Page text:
The Blake Babies: God Bless the Blake Babies
The Blake Babies weren't especially spectacular the first time around, and even with the lever of Juliana Hatfield's minor solo celebrity, a reunion album was a dubious proposition on nearly all grounds. And maybe low expectations were liberating, because to me the uncluttered, unpretentious album the reunited trio assembled is both effortlessly enthralling and perhaps evidence that there is magic to be found in any simple thing, once you have enough wisdom to go back and find it. And I haven't decided whether the fact that this album revives my crush on Juliana every time I play it is the ultimate compliment or a bizarrely persistent tangent, but what was the last album that made you hold onto something you neither want nor benefit from?
Lloyd Cole: The Negatives
The year's second-simplest great album, for me, is this set of sparklingly old-fashioned pop songs by another musician who learned old-fashionedness back when it was new. Grafting them to a deftly observed portrait of ruefully confused and arguably self-perpetuating melancholy isn't exactly ingenious, since that's one of the emotional equilibria around which pop songs seem to gravitate by their own nature, but neither the inertia nor the accompanying dissatisfaction have often been described with such candor or compassion. It's a rare artwork that makes somebody else's problems seem alluring enough that I move from sympathy to empathy to a strange form of envious admiration as it plays.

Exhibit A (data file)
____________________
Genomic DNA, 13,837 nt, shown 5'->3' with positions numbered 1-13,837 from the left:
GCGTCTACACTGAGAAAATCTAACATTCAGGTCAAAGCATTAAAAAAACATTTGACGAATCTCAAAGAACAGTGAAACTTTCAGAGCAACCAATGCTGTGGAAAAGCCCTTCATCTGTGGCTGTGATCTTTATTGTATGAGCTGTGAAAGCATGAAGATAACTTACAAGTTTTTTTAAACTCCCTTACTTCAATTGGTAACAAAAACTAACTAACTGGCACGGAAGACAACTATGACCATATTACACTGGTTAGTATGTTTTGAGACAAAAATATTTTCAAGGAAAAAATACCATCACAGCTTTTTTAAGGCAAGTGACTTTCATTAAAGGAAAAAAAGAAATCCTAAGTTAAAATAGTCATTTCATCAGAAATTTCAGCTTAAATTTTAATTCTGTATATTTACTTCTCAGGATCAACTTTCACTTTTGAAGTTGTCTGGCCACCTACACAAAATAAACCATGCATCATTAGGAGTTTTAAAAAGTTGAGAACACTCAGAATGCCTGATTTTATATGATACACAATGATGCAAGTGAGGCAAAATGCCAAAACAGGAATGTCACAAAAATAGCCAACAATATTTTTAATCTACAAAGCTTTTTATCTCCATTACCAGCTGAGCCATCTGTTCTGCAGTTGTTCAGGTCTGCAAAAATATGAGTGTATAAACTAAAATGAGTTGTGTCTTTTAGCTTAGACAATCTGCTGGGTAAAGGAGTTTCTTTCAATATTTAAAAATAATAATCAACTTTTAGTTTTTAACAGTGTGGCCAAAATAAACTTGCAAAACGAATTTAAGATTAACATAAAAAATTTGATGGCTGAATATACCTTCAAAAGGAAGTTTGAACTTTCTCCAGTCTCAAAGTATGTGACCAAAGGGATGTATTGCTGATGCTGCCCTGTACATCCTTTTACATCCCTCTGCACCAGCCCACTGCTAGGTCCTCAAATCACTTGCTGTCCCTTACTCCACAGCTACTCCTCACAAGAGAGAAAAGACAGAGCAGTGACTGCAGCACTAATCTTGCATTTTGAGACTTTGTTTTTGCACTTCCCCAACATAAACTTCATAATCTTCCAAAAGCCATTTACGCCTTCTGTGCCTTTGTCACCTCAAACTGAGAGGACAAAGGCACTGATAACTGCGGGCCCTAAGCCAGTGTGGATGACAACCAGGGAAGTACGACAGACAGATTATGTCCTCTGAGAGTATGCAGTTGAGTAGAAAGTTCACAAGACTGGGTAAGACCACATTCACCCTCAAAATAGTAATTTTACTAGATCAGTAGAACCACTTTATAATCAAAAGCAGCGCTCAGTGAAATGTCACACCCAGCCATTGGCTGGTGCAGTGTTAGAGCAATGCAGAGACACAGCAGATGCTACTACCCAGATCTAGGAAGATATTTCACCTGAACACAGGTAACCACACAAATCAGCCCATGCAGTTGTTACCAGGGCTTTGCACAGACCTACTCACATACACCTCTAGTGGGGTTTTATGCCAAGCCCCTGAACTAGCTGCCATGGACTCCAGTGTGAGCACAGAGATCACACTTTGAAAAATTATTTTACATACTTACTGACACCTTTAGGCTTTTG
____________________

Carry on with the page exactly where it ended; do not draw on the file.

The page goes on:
Life Without Buildings: Any Other City
In one early draft this was my album of the year. The next draft, in which it wasn't, followed quickly, since a moment's reflection reminded me that this is fundamentally a record based on a single novelty, and not a novelty that ever had any ambitions to epitomize my year. But one gimmick is enough for one album, if it's sufficiently inspired, and for me Sue Tompkins' erratic stream-of-consciousness singing, less like a performance than a blast of involuntary telepathy, is breathtaking in one of the ways for which breath is made to be given.